By Cerin Loane, Senior Policy and Law Reform Solicitor, and Rachel Walmsley, Policy and Law Reform Director, Sydney 

A new NSW SEPP – State Environmental Planning Policy (Koala Habitat Protection) 2019 – is due to commence on 1 March 2020. With koala numbers having been in decline in NSW over the past two decades, a revised Koala SEPP had been highly anticipated as an opportunity to bolster legal protections for koalas. Frustratingly, the finalised Koala SEPP does little more than tinker around the edges. The fact remains that NSW laws fall far short of providing tangible protection for koalas. And with koala populations and their habitats significantly impacted by the summer’s devastating bushfires, it’s going to take more than just a few revisions to provide our koalas and their habitats the real legal protection they need.

The status of koalas in NSW 

Koalas are currently listed as a vulnerable threatened species in NSW, meaning there is a high risk of extinction in the medium-term.[1] Additionally, individual populations at Hawks Nest and Tea Gardens on the lower north coast, between the Tweed and Brunswick Rivers east of the Pacific Highway in the Northern Rivers area and within the Pittwater Local Government Area in northern Sydney are listed as endangered populations.[2

Accurately estimating koala numbers is difficult. Despite regulations, policies and community initiatives, overall koala numbers in NSW are in decline. In 2016, the NSW Chief Scientist relied on the figures of Adams-Hoskings et.al. in estimating approximately 36,000 koalas in NSW, representing a 26% decline over the past three koala generations (15-21 years).[3] We note however that other reports suggest koala numbers are even lower than this.[4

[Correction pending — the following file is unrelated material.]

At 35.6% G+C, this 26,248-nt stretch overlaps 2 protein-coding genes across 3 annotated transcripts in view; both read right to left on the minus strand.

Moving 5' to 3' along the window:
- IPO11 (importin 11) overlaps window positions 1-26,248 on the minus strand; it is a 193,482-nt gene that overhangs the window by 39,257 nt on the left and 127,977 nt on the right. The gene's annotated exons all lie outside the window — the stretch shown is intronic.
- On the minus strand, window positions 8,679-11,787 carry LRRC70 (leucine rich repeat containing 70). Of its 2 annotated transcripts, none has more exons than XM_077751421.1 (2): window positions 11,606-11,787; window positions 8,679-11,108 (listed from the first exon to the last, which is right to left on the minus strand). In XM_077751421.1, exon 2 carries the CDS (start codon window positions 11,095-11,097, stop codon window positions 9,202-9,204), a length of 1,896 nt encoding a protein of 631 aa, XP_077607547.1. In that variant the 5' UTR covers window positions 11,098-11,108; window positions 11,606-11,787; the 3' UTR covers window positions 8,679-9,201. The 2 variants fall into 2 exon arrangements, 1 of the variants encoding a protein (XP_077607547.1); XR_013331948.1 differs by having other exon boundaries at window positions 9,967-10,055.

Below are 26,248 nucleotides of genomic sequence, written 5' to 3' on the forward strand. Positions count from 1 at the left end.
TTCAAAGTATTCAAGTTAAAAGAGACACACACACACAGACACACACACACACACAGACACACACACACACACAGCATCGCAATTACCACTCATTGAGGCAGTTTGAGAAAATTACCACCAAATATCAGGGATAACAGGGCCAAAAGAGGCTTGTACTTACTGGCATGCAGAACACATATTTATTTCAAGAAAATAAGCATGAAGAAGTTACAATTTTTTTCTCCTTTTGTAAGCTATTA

These estimates were made before the catastrophic bushfire events of this summer, which have been devastating for koalas, with estimates showing that more than 24% of all koala habitats in eastern NSW are within fire-affected areas.[5] Many people are asking how our environmental laws can help conserve and restore vulnerable wildlife at this time – this is something that EDO continues to look at as we start to move forward from the events of this summer (see our response to Australia’s climate emergency). 

A new state environmental planning policy is one legal tool intended to help koalas, but on our analysis the SEPP will remain largely ineffective in addressing the exacerbated threats currently facing them. It took just weeks for almost a quarter of koala habitat in NSW to be burnt in the bushfires, while it has taken the NSW Government 10 years to simply update the list of relevant koala habitat trees in the SEPP. The need for enforceable and effective laws is now more urgent than ever.